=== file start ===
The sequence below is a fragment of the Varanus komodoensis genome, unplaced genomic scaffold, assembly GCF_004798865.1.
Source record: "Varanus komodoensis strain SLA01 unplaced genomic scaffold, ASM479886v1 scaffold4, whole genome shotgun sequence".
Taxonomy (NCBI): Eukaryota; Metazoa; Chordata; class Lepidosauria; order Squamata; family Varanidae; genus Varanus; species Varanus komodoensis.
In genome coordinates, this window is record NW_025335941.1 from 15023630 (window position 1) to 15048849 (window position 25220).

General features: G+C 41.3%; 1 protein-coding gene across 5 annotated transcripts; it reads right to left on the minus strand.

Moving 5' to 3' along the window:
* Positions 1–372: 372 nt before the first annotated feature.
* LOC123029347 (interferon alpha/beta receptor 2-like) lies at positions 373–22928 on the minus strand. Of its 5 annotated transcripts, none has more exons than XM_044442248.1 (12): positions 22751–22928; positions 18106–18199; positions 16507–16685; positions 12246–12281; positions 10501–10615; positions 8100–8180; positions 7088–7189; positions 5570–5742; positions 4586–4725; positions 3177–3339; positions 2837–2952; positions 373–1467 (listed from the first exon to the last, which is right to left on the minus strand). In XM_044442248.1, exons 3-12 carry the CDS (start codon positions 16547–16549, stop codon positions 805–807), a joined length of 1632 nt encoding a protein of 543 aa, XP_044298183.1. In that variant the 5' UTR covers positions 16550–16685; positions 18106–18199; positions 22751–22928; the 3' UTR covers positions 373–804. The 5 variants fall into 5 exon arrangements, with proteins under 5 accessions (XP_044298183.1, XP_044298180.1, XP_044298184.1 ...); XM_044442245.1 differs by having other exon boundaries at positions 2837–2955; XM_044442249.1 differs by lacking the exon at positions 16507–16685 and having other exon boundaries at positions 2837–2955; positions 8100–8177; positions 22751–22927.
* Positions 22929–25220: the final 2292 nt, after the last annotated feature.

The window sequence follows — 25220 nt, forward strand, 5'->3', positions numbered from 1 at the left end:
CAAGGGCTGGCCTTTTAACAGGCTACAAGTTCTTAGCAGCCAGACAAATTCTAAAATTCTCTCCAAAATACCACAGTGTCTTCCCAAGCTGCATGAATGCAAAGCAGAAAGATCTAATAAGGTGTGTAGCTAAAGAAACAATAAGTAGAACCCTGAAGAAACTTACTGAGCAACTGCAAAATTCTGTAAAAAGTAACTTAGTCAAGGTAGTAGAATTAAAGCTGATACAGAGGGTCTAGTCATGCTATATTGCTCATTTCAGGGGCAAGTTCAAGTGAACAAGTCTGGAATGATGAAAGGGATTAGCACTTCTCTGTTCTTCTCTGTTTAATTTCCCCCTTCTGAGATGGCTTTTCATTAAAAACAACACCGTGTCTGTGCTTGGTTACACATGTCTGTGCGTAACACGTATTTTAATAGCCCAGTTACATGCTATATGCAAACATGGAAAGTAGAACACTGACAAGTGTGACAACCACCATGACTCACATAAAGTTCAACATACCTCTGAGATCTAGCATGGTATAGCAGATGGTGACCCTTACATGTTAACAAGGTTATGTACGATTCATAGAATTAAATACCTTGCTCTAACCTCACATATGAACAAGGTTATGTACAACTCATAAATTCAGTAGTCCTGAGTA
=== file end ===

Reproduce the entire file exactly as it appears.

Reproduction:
The sequence below is a fragment of the Varanus komodoensis genome, unplaced genomic scaffold, assembly GCF_004798865.1.
Source record: "Varanus komodoensis strain SLA01 unplaced genomic scaffold, ASM479886v1 scaffold4, whole genome shotgun sequence".
Taxonomy (NCBI): Eukaryota; Metazoa; Chordata; class Lepidosauria; order Squamata; family Varanidae; genus Varanus; species Varanus komodoensis.
In genome coordinates, this window is record NW_025335941.1 from 15023630 (window position 1) to 15048849 (window position 25220).

General features: G+C 41.3%; 1 protein-coding gene across 5 annotated transcripts; it reads right to left on the minus strand.

Moving 5' to 3' along the window:
* Positions 1–372: 372 nt before the first annotated feature.
* LOC123029347 (interferon alpha/beta receptor 2-like) lies at positions 373–22928 on the minus strand. Of its 5 annotated transcripts, none has more exons than XM_044442248.1 (12): positions 22751–22928; positions 18106–18199; positions 16507–16685; positions 12246–12281; positions 10501–10615; positions 8100–8180; positions 7088–7189; positions 5570–5742; positions 4586–4725; positions 3177–3339; positions 2837–2952; positions 373–1467 (listed from the first exon to the last, which is right to left on the minus strand). In XM_044442248.1, exons 3-12 carry the CDS (start codon positions 16547–16549, stop codon positions 805–807), a joined length of 1632 nt encoding a protein of 543 aa, XP_044298183.1. In that variant the 5' UTR covers positions 16550–16685; positions 18106–18199; positions 22751–22928; the 3' UTR covers positions 373–804. The 5 variants fall into 5 exon arrangements, with proteins under 5 accessions (XP_044298183.1, XP_044298180.1, XP_044298184.1 ...); XM_044442245.1 differs by having other exon boundaries at positions 2837–2955; XM_044442249.1 differs by lacking the exon at positions 16507–16685 and having other exon boundaries at positions 2837–2955; positions 8100–8177; positions 22751–22927.
* Positions 22929–25220: the final 2292 nt, after the last annotated feature.

The window sequence follows — 25220 nt, forward strand, 5'->3', positions numbered from 1 at the left end:
CAAGGGCTGGCCTTTTAACAGGCTACAAGTTCTTAGCAGCCAGACAAATTCTAAAATTCTCTCCAAAATACCACAGTGTCTTCCCAAGCTGCATGAATGCAAAGCAGAAAGATCTAATAAGGTGTGTAGCTAAAGAAACAATAAGTAGAACCCTGAAGAAACTTACTGAGCAACTGCAAAATTCTGTAAAAAGTAACTTAGTCAAGGTAGTAGAATTAAAGCTGATACAGAGGGTCTAGTCATGCTATATTGCTCATTTCAGGGGCAAGTTCAAGTGAACAAGTCTGGAATGATGAAAGGGATTAGCACTTCTCTGTTCTTCTCTGTTTAATTTCCCCCTTCTGAGATGGCTTTTCATTAAAAACAACACCGTGTCTGTGCTTGGTTACACATGTCTGTGCGTAACACGTATTTTAATAGCCCAGTTACATGCTATATGCAAACATGGAAAGTAGAACACTGACAAGTGTGACAACCACCATGACTCACATAAAGTTCAACATACCTCTGAGATCTAGCATGGTATAGCAGATGGTGACCCTTACATGTTAACAAGGTTATGTACGATTCATAGAATTAAATACCTTGCTCTAACCTCACATATGAACAAGGTTATGTACAACTCATAAATTCAGTAGTCCTGAGTA